1301.0 - Year Book Australia, 1966  
ARCHIVED ISSUE Released at 11:30 AM (CANBERRA TIME) 01/01/1966   
   Page tools: Print Print Page

This page was updated on 22 Nov 2012 to include the disclaimer below. No other content in this article was affected.

Users are warned that historic issues of this publication may contain language or views which, reflecting the authors' attitudes or that of the period in which the item was written, may be considered to be inappropriate or offensive today.


Soon after the discovery of gold in Australia a branch of the Royal Mint was established in Sydney in 1855. The Melbourne branch was opened in 1872 and the Perth Branch in 1899. The States of New South Wales, Victoria and Western Australia provided an annual endowment in return for which the mint receipts were paid to the respective State Treasuries. Established in three main gold-producing colonies to refine and assay gold, the branches were soon also minting sovereigns and half-sovereigns for the British Government. The Commonwealth Government exercised no control over the operations of these mints. Its role has been that of a commercial customer concerned with the quality and cost of the coin produced to its orders. Owing to losses incurred in its operations, the Sydney branch was closed at the end of 1926.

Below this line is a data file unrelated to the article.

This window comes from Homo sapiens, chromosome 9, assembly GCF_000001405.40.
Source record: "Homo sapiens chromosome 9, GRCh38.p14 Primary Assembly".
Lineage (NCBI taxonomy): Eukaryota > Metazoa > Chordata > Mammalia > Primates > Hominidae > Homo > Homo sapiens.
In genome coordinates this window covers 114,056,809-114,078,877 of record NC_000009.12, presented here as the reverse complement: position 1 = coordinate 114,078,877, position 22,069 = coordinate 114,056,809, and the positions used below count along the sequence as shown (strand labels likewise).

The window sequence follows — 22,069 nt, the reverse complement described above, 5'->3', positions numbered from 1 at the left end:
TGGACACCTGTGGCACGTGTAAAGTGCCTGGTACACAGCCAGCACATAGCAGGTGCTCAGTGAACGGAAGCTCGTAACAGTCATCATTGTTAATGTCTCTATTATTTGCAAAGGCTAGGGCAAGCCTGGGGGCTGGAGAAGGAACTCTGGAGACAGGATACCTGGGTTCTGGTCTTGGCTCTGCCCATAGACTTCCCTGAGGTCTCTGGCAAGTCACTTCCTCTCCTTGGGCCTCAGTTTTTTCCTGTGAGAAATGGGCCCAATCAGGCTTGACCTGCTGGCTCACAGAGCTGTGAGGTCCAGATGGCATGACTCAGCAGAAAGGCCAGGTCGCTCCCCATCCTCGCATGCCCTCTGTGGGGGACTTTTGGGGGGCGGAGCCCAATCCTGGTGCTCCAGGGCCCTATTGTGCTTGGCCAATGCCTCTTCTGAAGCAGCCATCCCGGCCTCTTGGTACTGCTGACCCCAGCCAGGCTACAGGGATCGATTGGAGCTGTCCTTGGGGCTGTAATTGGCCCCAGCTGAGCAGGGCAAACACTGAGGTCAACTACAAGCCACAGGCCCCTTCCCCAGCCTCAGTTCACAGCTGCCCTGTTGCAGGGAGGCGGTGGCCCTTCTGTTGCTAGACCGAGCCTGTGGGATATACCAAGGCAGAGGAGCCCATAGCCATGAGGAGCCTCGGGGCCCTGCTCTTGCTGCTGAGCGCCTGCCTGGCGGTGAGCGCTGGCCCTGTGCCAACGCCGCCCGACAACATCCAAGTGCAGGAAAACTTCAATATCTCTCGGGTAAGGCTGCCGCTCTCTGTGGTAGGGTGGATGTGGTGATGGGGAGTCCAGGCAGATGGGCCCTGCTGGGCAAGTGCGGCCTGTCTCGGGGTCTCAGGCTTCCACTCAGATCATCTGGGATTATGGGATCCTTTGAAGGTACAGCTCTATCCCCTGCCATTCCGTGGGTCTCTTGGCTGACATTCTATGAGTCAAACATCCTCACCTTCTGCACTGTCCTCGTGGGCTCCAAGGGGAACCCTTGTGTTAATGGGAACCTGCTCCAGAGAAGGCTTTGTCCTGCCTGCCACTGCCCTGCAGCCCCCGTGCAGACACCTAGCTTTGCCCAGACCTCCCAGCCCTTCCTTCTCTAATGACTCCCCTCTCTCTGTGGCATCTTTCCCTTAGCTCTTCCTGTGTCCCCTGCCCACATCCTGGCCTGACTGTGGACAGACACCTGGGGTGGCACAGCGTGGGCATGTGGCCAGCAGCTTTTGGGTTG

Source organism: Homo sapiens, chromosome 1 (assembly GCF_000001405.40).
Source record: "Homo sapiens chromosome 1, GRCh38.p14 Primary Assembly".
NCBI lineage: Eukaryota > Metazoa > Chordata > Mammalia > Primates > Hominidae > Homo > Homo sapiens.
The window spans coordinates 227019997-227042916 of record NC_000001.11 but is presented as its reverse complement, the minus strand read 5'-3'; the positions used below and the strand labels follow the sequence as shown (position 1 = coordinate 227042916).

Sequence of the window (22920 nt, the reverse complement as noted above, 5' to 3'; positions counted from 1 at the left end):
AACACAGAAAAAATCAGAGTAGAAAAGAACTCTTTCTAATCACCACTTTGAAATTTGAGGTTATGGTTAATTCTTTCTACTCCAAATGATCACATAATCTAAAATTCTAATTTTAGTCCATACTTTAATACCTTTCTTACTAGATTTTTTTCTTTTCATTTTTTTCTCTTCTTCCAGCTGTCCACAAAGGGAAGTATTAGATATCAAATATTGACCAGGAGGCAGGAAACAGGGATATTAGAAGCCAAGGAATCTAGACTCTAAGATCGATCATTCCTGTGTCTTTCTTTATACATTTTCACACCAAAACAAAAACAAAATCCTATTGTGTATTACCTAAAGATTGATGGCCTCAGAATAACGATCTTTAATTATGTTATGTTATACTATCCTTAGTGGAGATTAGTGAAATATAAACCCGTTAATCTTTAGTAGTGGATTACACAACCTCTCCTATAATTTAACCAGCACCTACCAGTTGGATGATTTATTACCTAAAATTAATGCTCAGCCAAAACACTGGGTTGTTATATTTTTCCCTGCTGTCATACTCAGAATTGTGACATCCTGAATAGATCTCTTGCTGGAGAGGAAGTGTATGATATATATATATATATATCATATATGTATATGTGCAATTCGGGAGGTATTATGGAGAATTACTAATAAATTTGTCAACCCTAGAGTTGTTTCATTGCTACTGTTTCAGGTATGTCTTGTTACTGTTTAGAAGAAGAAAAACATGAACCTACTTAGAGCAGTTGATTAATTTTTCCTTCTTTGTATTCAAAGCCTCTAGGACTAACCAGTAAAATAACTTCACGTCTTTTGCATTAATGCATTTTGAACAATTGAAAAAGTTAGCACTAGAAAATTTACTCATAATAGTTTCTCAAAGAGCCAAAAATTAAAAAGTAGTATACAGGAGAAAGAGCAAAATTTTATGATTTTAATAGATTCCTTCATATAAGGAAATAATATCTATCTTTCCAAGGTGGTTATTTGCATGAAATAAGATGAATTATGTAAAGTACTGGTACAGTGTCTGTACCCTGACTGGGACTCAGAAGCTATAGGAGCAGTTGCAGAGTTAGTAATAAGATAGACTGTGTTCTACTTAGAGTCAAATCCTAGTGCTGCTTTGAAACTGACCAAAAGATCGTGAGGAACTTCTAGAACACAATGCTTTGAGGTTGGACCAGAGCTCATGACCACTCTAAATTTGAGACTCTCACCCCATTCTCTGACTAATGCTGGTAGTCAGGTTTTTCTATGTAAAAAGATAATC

The Australian branches of the Royal Mint were concerned primarily with the refining of gold, minting of Imperial gold coins and the production of bars and ingots of gold bullion for capon. The minting of Imperial gold coins was discontinued in September 1931.

From 1910 to 1916 Australian coins were minted in England by the Royal Mint, London, and the Mint, Birmingham Ltd., and in 1916, 1917 and 1918 by the Indian Mints. The minting of Australian coins was undertaken by the Australian Mints in 1916, and coins have been minted in the Melbourne branch of the Royal Mint from 1916 to the present time, at the Sydney branch from 1919 until that Mint closed in 1926, and at the Perth branch in 1922 and from 1940 to the present time.

During the 1939-45 War the two Australian mints were unable to meet the demand for Australian coins, and some coins were minted in the United States of America and India. In 1951-52 and 1952-53 some coins were minted at the Royal Mint, London, to meet the heavy demand for coins. Details of Australian coins obtained from each mint to 30 June 1965 are as follows: Melbourne, $115,911,000; Perth, $4,843,396; Sydney, $976,000; United Kingdom Mints, $6,032,000; United States Mints, $12,000,000; Indian Mints, $338,000; total $140,100,396.

The construction of the Royal Australian Mint in Canberra provided the Commonwealth government for the first time with facilities for minting its own coinage.